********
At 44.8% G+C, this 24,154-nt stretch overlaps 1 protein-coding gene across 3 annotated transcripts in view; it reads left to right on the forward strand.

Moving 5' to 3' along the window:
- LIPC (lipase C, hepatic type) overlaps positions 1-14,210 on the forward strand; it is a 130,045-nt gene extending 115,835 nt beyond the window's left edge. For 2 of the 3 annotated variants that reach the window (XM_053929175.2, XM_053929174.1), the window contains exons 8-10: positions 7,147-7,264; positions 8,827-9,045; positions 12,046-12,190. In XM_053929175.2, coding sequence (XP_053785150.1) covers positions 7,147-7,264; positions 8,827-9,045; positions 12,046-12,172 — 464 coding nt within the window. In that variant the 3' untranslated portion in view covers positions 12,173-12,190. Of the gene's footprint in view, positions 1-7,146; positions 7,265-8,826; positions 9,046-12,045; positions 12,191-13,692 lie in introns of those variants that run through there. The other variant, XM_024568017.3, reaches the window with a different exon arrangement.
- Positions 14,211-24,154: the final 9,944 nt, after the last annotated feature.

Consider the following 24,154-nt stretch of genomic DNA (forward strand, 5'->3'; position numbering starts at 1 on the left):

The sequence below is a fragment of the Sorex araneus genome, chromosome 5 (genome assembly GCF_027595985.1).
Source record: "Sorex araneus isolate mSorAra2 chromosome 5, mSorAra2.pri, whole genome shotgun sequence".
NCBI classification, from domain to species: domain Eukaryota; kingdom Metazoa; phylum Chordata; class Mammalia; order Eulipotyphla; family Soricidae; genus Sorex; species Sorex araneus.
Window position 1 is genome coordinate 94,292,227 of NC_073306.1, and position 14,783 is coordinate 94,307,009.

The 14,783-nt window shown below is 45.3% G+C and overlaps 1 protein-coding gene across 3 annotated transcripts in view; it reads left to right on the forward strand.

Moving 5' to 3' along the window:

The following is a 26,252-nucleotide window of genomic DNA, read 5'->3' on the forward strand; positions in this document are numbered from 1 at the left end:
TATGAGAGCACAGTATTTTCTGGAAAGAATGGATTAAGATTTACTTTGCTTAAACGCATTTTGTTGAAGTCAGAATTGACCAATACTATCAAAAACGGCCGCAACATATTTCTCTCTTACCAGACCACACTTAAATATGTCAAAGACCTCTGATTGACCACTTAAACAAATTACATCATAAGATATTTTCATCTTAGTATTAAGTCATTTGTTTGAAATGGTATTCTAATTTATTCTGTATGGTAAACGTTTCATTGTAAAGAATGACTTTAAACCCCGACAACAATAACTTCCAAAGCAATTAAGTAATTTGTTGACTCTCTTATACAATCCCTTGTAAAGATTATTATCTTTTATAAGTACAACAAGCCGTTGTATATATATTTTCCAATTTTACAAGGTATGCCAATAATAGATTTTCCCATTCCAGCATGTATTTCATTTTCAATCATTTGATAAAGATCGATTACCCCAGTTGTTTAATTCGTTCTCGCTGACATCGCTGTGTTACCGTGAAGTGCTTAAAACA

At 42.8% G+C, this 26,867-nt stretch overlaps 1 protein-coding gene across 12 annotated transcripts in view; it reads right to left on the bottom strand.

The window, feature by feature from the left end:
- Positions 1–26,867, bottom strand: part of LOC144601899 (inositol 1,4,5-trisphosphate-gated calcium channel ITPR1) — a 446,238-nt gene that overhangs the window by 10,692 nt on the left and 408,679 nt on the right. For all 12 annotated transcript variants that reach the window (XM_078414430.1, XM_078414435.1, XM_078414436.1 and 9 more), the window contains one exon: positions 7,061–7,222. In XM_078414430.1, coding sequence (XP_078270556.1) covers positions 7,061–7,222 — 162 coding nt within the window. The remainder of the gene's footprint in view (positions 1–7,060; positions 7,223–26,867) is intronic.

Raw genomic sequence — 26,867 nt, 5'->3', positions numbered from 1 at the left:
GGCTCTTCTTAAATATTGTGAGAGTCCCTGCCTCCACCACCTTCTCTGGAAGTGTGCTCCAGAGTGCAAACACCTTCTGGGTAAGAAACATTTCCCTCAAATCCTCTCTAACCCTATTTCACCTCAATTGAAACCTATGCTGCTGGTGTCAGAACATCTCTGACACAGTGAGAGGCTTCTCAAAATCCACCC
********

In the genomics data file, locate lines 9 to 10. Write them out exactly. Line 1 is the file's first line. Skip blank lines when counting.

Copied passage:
Window position 1 is genome coordinate 94,292,227 of NC_073306.1, and position 14,783 is coordinate 94,307,009.

The 14,783-nt window shown below is 45.3% G+C and overlaps 1 protein-coding gene across 3 annotated transcripts in view; it reads left to right on the forward strand.